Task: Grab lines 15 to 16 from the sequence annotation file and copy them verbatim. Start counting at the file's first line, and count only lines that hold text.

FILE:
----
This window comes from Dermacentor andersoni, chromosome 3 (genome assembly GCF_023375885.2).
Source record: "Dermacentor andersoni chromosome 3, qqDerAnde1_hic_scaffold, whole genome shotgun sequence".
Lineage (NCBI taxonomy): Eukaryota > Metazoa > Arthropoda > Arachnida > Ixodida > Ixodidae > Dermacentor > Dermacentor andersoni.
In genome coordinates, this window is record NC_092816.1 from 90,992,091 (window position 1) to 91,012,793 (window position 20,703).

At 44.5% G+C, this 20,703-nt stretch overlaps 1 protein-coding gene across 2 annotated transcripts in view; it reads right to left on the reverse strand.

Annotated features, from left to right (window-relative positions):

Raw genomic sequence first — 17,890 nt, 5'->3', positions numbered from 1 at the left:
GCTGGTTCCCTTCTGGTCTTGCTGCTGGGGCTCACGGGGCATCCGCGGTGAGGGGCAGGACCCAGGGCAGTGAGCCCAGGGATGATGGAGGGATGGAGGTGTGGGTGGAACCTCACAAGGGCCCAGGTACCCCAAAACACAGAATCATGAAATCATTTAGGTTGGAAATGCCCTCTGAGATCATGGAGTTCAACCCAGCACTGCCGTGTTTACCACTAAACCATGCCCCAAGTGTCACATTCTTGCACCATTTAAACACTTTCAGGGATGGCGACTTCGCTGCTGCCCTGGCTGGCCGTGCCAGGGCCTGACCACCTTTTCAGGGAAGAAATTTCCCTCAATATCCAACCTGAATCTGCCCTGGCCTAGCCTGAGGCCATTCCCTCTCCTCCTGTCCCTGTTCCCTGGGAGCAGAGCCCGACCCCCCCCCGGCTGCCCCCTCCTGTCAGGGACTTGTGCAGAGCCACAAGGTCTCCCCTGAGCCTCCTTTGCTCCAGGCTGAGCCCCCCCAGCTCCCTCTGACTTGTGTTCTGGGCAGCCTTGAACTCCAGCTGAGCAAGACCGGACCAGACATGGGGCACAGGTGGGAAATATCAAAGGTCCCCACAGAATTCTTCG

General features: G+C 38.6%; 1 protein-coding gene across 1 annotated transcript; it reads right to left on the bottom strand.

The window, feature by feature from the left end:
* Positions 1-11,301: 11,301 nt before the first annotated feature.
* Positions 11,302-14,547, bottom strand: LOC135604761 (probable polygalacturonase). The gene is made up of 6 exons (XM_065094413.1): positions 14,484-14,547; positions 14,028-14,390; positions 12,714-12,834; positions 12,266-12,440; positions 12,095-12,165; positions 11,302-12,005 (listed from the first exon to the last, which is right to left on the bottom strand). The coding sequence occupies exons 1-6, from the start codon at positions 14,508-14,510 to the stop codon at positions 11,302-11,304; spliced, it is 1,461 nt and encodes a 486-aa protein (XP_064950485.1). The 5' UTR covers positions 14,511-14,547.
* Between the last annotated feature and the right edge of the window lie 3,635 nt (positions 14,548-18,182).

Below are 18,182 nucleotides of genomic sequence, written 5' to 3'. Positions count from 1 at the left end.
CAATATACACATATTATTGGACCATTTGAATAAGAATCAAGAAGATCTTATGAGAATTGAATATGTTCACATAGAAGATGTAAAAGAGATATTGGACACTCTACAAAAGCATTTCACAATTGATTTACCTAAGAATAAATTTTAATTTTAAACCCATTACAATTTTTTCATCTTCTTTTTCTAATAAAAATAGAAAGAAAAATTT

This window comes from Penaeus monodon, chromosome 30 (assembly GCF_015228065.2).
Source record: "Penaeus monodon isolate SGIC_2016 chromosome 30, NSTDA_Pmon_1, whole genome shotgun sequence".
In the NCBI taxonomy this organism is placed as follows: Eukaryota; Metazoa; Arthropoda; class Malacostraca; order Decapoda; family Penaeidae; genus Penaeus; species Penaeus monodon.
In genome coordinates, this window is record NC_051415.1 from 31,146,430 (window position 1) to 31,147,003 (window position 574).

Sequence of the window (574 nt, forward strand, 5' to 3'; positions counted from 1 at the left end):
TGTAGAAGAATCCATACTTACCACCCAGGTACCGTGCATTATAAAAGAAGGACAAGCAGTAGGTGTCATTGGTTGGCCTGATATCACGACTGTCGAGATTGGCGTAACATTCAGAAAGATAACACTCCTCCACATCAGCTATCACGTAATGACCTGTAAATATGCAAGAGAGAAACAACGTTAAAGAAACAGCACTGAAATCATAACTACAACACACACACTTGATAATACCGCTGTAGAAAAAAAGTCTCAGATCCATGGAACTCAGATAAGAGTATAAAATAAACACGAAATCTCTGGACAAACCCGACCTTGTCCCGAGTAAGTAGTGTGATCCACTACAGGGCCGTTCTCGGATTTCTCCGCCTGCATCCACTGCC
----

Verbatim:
CAATATACACATATTATTGGACCATTTGAATAAGAATCAAGAAGATCTTATGAGAATTGAATATGTTCACATAGAAGATGTAAAAGAGATATTGGACACTCTACAAAAGCATTTCACAATTGATTTACCTAAGAATAAATTTTAATTTTAAACCCATTACAATTTTTTCATCTTCTTTTTCTAATAAAAATAGAAAGAAAAATTT

This window comes from Penaeus monodon, chromosome 30 (assembly GCF_015228065.2).